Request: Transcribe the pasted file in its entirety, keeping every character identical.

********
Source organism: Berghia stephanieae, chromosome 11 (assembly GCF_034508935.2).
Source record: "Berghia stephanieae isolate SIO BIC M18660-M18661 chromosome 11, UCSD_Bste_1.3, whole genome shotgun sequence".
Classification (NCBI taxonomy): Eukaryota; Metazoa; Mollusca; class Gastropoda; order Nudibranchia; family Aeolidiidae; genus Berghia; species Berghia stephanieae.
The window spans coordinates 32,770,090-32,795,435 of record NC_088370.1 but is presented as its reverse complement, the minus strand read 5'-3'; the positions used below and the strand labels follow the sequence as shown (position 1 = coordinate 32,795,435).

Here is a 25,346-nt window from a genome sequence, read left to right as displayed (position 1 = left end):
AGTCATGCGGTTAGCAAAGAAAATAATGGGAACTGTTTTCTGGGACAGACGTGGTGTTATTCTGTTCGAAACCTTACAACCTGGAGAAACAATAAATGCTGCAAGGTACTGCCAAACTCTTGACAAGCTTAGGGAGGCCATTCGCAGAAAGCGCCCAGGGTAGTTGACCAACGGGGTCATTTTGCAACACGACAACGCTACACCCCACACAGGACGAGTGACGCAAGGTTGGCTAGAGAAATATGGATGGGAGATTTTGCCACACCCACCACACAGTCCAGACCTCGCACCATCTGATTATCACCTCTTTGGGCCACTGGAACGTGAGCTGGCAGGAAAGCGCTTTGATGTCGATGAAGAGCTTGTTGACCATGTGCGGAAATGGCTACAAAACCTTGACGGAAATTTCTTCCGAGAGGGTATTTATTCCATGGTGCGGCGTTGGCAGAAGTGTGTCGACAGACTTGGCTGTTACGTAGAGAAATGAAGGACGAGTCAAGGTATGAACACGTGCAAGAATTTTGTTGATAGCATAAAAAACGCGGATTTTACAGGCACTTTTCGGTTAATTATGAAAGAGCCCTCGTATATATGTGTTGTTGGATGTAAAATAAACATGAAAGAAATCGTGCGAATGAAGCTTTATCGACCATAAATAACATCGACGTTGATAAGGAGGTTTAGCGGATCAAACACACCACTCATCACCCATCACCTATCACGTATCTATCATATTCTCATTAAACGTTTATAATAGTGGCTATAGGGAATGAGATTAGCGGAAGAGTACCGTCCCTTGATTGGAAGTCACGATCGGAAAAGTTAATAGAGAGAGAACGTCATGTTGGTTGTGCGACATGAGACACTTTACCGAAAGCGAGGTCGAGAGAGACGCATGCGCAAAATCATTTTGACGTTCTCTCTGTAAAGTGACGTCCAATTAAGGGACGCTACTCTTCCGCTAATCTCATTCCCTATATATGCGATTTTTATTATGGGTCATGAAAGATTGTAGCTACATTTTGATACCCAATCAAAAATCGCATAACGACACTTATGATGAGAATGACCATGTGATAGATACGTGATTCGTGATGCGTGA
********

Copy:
Source organism: Berghia stephanieae, chromosome 11 (assembly GCF_034508935.2).
Source record: "Berghia stephanieae isolate SIO BIC M18660-M18661 chromosome 11, UCSD_Bste_1.3, whole genome shotgun sequence".
Classification (NCBI taxonomy): Eukaryota; Metazoa; Mollusca; class Gastropoda; order Nudibranchia; family Aeolidiidae; genus Berghia; species Berghia stephanieae.
The window spans coordinates 32,770,090-32,795,435 of record NC_088370.1 but is presented as its reverse complement, the minus strand read 5'-3'; the positions used below and the strand labels follow the sequence as shown (position 1 = coordinate 32,795,435).

Here is a 25,346-nt window from a genome sequence, read left to right as displayed (position 1 = left end):
AGTCATGCGGTTAGCAAAGAAAATAATGGGAACTGTTTTCTGGGACAGACGTGGTGTTATTCTGTTCGAAACCTTACAACCTGGAGAAACAATAAATGCTGCAAGGTACTGCCAAACTCTTGACAAGCTTAGGGAGGCCATTCGCAGAAAGCGCCCAGGGTAGTTGACCAACGGGGTCATTTTGCAACACGACAACGCTACACCCCACACAGGACGAGTGACGCAAGGTTGGCTAGAGAAATATGGATGGGAGATTTTGCCACACCCACCACACAGTCCAGACCTCGCACCATCTGATTATCACCTCTTTGGGCCACTGGAACGTGAGCTGGCAGGAAAGCGCTTTGATGTCGATGAAGAGCTTGTTGACCATGTGCGGAAATGGCTACAAAACCTTGACGGAAATTTCTTCCGAGAGGGTATTTATTCCATGGTGCGGCGTTGGCAGAAGTGTGTCGACAGACTTGGCTGTTACGTAGAGAAATGAAGGACGAGTCAAGGTATGAACACGTGCAAGAATTTTGTTGATAGCATAAAAAACGCGGATTTTACAGGCACTTTTCGGTTAATTATGAAAGAGCCCTCGTATATATGTGTTGTTGGATGTAAAATAAACATGAAAGAAATCGTGCGAATGAAGCTTTATCGACCATAAATAACATCGACGTTGATAAGGAGGTTTAGCGGATCAAACACACCACTCATCACCCATCACCTATCACGTATCTATCATATTCTCATTAAACGTTTATAATAGTGGCTATAGGGAATGAGATTAGCGGAAGAGTACCGTCCCTTGATTGGAAGTCACGATCGGAAAAGTTAATAGAGAGAGAACGTCATGTTGGTTGTGCGACATGAGACACTTTACCGAAAGCGAGGTCGAGAGAGACGCATGCGCAAAATCATTTTGACGTTCTCTCTGTAAAGTGACGTCCAATTAAGGGACGCTACTCTTCCGCTAATCTCATTCCCTATATATGCGATTTTTATTATGGGTCATGAAAGATTGTAGCTACATTTTGATACCCAATCAAAAATCGCATAACGACACTTATGATGAGAATGACCATGTGATAGATACGTGATTCGTGATGCGTGA